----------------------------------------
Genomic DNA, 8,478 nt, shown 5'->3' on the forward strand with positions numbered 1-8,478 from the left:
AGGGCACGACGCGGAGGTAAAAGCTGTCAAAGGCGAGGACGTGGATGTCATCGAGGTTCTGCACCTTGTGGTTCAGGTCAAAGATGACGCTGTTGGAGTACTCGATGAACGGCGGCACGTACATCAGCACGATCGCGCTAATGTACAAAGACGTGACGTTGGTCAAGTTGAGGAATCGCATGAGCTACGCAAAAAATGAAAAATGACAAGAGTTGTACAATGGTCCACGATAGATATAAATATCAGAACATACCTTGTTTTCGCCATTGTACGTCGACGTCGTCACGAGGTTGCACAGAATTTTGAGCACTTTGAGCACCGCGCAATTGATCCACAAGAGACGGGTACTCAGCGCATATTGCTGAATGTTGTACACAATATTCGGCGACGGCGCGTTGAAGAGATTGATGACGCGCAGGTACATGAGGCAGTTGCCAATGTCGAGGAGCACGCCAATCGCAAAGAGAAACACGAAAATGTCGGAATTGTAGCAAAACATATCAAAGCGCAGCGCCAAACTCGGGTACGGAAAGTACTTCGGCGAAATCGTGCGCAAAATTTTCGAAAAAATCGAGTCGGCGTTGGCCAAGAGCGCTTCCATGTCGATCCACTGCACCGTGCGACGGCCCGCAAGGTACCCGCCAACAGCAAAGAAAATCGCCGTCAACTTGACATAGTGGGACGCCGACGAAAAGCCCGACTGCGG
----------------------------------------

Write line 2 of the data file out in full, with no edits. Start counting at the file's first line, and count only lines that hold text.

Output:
AGGGCACGACGCGGAGGTAAAAGCTGTCAAAGGCGAGGACGTGGATGTCATCGAGGTTCTGCACCTTGTGGTTCAGGTCAAAGATGACGCTGTTGGAGTACTCGATGAACGGCGGCACGTACATCAGCACGATCGCGCTAATGTACAAAGACGTGACGTTGGTCAAGTTGAGGAATCGCATGAGCTACGCAAAAAATGAAAAATGACAAGAGTTGTACAATGGTCCACGATAGATATAAATATCAGAACATACCTTGTTTTCGCCATTGTACGTCGACGTCGTCACGAGGTTGCACAGAATTTTGAGCACTTTGAGCACCGCGCAATTGATCCACAAGAGACGGGTACTCAGCGCATATTGCTGAATGTTGTACACAATATTCGGCGACGGCGCGTTGAAGAGATTGATGACGCGCAGGTACATGAGGCAGTTGCCAATGTCGAGGAGCACGCCAATCGCAAAGAGAAACACGAAAATGTCGGAATTGTAGCAAAACATATCAAAGCGCAGCGCCAAACTCGGGTACGGAAAGTACTTCGGCGAAATCGTGCGCAAAATTTTCGAAAAAATCGAGTCGGCGTTGGCCAAGAGCGCTTCCATGTCGATCCACTGCACCGTGCGACGGCCCGCAAGGTACCCGCCAACAGCAAAGAAAATCGCCGTCAACTTGACATAGTGGGACGCCGACGAAAAGCCCGACTGCGG